Planned austerity measures and "anger at Wall Street elite" have triggered protests throughout Europe and the United States. In America, the "Occupy Wall Street" movement quickly grew into rage against what is seen as corrupt capitalism, called by some "a foul stench in our society" (Reuters, November 18, 2011). Much as European austerity protests spread from nation to nation, the U.S. protests quickly spread from New York to other cities, including Philadelphia, Atlanta, Dallas, Denver, Portland, Oakland and Seattle. The disorder has forced already financially hard-pressed city governments to pay over ten million dollars in police overtime, and city services (ABC News, November 17, 2011).
The "Occupy" movement and similar demonstrations are not unified by a single voice. Within these demonstrations there are often anarchist, socialist, anti-corruption, anti-corporation, environmentalist, and common, disgruntled unemployed worker elements, just to name a few. Some protests have aimed at trying to "shut down" New York's financial markets (Financial Times, November 18, 2011). Others have protested the recent Russian elections (Washington Post, December 6, 2011). Still others are driven by the fear of austerity measures and deep cuts in welfare and pension programs. Some protestors may have noble ideas. Some are truly fighting for the rights of the weak and the poor. Others are misguided. Some are simply lawless. But all are frustrated and all want change.
Today, the world faces overwhelming challenges. Apart from deep economic challenges such as trade imbalances, currency manipulation and massive sovereign debt, the world is threatened by numerous other challenges such as nuclear proliferation, war, religious tensions, environmental crisis, food scarcity and disease. Consider the impact of severe weather alone. Extreme global weather conditions (whether or not they are influenced by human activity) are already affecting millions of people's lives, currently cost global economies as much as $200 billion a year and are predicted to grow much worse. (Associated Press, November 18, 2011).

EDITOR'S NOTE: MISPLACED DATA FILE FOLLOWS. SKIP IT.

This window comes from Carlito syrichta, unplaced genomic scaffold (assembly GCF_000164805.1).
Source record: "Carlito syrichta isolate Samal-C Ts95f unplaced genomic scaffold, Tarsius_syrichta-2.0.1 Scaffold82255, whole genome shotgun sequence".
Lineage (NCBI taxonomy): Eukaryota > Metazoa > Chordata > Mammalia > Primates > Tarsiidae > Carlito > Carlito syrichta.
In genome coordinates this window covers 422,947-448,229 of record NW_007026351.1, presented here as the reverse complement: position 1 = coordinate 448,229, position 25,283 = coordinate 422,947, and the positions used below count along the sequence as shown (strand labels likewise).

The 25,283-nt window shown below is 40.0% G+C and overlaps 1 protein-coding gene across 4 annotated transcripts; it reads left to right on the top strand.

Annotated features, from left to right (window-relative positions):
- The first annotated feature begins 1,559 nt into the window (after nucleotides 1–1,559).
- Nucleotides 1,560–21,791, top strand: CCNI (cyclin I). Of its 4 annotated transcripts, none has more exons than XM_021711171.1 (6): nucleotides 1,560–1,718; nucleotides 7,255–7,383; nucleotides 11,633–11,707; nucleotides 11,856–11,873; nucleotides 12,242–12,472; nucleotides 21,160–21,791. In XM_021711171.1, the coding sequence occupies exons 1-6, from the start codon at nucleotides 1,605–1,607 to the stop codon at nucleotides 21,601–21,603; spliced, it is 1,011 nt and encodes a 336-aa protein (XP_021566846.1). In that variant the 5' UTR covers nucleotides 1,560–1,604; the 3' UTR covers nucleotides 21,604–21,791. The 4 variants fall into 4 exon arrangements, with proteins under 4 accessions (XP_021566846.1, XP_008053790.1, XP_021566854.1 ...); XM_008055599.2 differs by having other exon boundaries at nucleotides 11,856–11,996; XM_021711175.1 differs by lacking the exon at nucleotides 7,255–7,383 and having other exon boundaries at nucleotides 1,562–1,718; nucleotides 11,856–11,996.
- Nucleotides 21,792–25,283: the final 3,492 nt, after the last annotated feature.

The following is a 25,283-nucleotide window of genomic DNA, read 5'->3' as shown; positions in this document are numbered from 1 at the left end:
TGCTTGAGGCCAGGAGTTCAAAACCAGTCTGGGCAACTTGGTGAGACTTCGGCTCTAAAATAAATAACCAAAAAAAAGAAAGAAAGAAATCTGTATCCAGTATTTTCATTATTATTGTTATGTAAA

Indeed, the "Occupy" movement's concern over jobs will soon pale in comparison to greater national catastrophes. As Tomorrow's World Editor in Chief Roderick C. Meredith recently wrote, unrepentant nations "will soon face increasing famine and drought. With more and more people out of work, unable to afford the rising price of scarce food and water, there will be a shocking rise in the number of families going hungry. Expect not just 'job riots' ahead, but also 'food riots' and massive civil unrest as a result!" (Tomorrow's World, September-October 2011, p. 5).
Thankfully, Scripture reveals that the fate of the nations is not left to protestors, national governments, big corporations, or anarchists. The nations are not doomed to oppressive corporate greed, runaway capitalism, social injustice, socialism or communism. Instead, the fate of nations is in God's hands (Daniel 4:32), and He will soon intervene to bring all nations under His authority (Revelation 11:15). Then, Christ will be called "Wonderful, Counselor, the Mighty God, the Everlasting Father, the Prince of Peace." He will relieve the weak and the oppressed. He will establish righteousness, prosperity and social justice (Isaiah 9:6–7)!
Neither the "Occupy" and austerity protestors, nor the smoldering "Arab Spring," nor corrupt human government can relieve the oppressed, can install righteous government or can solve this world's myriad other problems. However, righteous change will come—and it will come from God! Consider these seven brief facts about the coming Kingdom of God: